While a lot of ‘Who Am I?’ was written by Heather to answer that question, ‘Tomorrow’ is for the fans. “It’s for everyone who feels like giving up on life. I know how difficult it can be, and I know how hard it is to find the positive in things right now. I’m really glad I wrote that song because the pandemic is affecting a lot of people’s mental health. I’ve already received so many messages from fans saying it has helped them and it’s sort of kept them alive… and they’ve only heard live versions on YouTube. I hope that these lyrics really resonate with people because I was just trying to be as honest as I possibly could.”

Elsewhere on the record, there’s the rumbling fire of ‘You Don’t Own Me’. “[It’s about] just being a woman. In this industry, especially, I’ve had a lot of experiences where men look down on me or treat me differently because I’m a woman. I see it happening to other women on a daily basis as well, and it’s outrageous that in this day and age, women are still fighting for equality.

“There’s still such a journey ahead of us. I feel like you could ask pretty much any woman in the world if they’ve had to listen to a sexist remark, been in a situation where a man has made them feel uncomfortable, grabbed them inappropriately or even worse. I guarantee they’d all have a list of shitty experiences, that’s how horrible this world can be sometimes.

“[That track acts as] a fuck you song to men but also, a fuck you to those older generations of women who refuse to let progress happen. I’ve had older women criticise me for my makeup or how I look, which is bizarre. I remember Ciara and I went out in their hometown, and these 65-year-old women were shouting ‘Frankenstein’ at me. I didn’t say anything back, but Ciara was ready to fight.

“Obviously, there is a lot of anger within that song, but I didn’t want it to be a rant. I wanted it to be smart, and I wanted to write it in the appropriate way.” Live, Heather reckons that song will give the band their best moments and because Pale Waves are often one of the few groups on festival bills that aren’t all blokes, it sees her taking on the responsibility of being that voice. “I needed to educate myself and grow up to be able to write these songs on the second album. I hope they bring people great comfort, make them feel less alone and feel normal in the best way possible.” Some things will never change though, as Heather once again tells us “We’re going to aim to do an EP after this record comes out.”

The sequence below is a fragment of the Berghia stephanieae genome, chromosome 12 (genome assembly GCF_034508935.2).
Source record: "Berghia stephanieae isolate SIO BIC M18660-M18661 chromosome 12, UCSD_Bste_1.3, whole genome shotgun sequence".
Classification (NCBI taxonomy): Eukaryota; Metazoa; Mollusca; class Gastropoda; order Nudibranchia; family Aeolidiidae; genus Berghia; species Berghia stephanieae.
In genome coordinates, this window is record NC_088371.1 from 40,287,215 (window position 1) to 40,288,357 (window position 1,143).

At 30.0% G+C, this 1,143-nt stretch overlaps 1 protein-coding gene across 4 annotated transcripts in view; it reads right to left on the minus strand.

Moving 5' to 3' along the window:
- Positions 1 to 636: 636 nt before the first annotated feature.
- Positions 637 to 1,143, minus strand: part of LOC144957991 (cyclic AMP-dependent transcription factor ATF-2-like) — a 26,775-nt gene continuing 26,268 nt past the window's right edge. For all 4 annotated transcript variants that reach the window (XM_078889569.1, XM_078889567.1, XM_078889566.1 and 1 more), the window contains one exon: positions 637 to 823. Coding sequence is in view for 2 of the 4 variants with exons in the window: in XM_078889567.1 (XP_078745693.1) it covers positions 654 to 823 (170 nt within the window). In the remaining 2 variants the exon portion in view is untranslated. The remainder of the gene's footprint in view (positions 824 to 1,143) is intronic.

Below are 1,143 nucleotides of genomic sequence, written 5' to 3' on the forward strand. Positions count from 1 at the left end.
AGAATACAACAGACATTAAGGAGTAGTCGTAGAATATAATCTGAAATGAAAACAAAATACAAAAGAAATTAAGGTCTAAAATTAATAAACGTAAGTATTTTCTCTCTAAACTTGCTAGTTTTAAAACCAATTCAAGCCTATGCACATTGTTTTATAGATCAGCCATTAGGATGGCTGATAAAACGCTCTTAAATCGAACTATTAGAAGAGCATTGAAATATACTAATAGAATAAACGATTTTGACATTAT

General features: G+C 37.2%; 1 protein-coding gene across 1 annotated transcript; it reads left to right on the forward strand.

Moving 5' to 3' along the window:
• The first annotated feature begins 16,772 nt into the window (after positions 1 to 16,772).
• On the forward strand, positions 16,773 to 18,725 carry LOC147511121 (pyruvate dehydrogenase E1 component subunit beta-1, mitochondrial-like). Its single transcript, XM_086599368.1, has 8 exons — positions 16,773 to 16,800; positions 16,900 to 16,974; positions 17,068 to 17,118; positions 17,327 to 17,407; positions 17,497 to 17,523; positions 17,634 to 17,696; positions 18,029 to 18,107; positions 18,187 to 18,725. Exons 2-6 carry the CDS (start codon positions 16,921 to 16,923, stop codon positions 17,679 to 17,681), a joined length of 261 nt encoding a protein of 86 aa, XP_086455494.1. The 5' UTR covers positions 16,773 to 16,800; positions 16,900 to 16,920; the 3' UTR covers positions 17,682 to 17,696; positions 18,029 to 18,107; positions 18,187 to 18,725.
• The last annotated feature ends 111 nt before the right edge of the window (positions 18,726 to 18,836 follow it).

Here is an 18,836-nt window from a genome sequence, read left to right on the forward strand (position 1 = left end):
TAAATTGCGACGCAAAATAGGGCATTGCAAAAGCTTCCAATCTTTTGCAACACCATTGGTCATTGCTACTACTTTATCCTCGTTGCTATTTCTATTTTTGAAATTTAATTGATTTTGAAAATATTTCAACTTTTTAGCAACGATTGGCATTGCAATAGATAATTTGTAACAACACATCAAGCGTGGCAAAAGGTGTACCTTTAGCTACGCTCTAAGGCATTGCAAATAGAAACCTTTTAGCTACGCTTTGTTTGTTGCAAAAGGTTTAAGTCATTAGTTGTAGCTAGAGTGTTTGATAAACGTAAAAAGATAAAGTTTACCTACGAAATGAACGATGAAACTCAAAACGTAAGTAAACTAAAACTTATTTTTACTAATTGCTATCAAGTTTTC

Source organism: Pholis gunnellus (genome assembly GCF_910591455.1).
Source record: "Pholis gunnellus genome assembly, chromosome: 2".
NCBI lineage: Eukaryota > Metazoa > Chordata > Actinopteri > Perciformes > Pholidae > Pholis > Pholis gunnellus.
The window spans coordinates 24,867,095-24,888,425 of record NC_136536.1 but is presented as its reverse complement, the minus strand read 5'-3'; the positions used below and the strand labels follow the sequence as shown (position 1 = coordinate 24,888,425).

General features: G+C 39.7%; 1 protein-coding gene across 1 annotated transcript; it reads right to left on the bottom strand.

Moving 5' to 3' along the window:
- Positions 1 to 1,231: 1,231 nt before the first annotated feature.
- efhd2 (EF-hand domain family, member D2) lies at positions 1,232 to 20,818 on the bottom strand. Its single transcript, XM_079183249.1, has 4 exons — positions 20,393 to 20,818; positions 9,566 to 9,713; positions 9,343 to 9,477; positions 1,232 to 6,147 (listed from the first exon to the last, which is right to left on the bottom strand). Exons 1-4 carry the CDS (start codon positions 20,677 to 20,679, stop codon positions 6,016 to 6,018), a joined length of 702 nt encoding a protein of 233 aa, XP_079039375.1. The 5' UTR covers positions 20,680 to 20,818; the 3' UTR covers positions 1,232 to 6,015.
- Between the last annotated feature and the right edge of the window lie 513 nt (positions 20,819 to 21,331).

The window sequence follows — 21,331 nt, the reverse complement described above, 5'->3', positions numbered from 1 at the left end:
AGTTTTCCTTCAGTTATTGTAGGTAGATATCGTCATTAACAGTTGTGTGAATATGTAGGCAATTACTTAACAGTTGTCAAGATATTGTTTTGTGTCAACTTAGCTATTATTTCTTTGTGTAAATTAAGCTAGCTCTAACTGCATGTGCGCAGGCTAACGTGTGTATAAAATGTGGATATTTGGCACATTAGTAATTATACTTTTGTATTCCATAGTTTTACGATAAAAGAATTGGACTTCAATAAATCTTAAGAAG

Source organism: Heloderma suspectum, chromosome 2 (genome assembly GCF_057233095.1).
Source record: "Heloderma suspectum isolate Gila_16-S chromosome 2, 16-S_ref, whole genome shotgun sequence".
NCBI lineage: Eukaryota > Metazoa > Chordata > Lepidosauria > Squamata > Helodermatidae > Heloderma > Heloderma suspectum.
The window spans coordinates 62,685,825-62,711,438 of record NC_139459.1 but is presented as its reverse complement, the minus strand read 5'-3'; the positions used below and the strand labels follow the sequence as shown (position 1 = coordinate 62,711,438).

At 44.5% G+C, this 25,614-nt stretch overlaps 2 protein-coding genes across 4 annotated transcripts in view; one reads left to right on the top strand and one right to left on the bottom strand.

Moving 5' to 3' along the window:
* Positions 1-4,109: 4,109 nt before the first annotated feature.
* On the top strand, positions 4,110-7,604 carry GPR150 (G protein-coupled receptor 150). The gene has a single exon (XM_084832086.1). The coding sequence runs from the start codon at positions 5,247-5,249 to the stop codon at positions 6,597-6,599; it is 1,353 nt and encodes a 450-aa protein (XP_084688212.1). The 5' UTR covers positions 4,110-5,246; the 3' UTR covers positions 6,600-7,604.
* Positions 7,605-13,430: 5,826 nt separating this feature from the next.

With the band growing into who they are as individuals – including surviving a horrific bus crash that could have cost Hugo, Charlie and Ciara their lives as well as enduring a hyper-intense first album campaign and navigating a pandemic to finish their second record – Pale Waves have understandably changed a lot since Dork first put them on the cover at the close of 2017. 

“I was talking to Hugo about the bus crash the other day.” Heather had decided to fly to Berlin for their next show with Halsey instead of driving. “He said how he wouldn’t change a thing about it, because it taught him such a massive lesson. They’ve all grown as people and become better versions of themselves.”

The pandemic gave them all a chance to recover, without having to throw themselves back into the turbulence of international touring. Going forward, Pale Waves are going to be approaching their live schedule with a bit more care. “I felt like I was playing a show every night of my life, which is very demanding. The pandemic is the only reason I got a break, and I’ve learned that I probably shouldn’t be pushing myself to the point of physical or mental exhaustion. I’m not going to strain myself as much as I did on that first album.”

So after all that change, does Heather have a better idea of who she is? “I knew this question was going to get asked, but I couldn’t give you a defined answer. I know that I’ve come such a long way mentally than where I was before I wrote this album. I’m a lot happier now, a lot more sane, and a lot more comfortable with my sexuality. I feel like who I am now is such a better version of myself, and I’m excited to continue that journey.” She is done living up to other people’s expectations. Or as she sings on ‘You Don’t Own Me’,  “I’d rather pull out my teeth than be what you want me to be.”

“On the first album, I cared about what people thought of me a lot more. But now I’ve really grown up and accepted that happiness comes from within. It’s not about validation from other people, or how many likes you get on an Instagram post, it’s just about being who you truly are. Find the things that bring you joy and eliminate things that are toxic in your life. I know I was trying to please other people too much on that first record, but with this new one, I let go of all those chains that were trying to hold me back. Now, there are no fucks given.”

Pale Waves’ album ‘Who Am I?’ is out 12th February.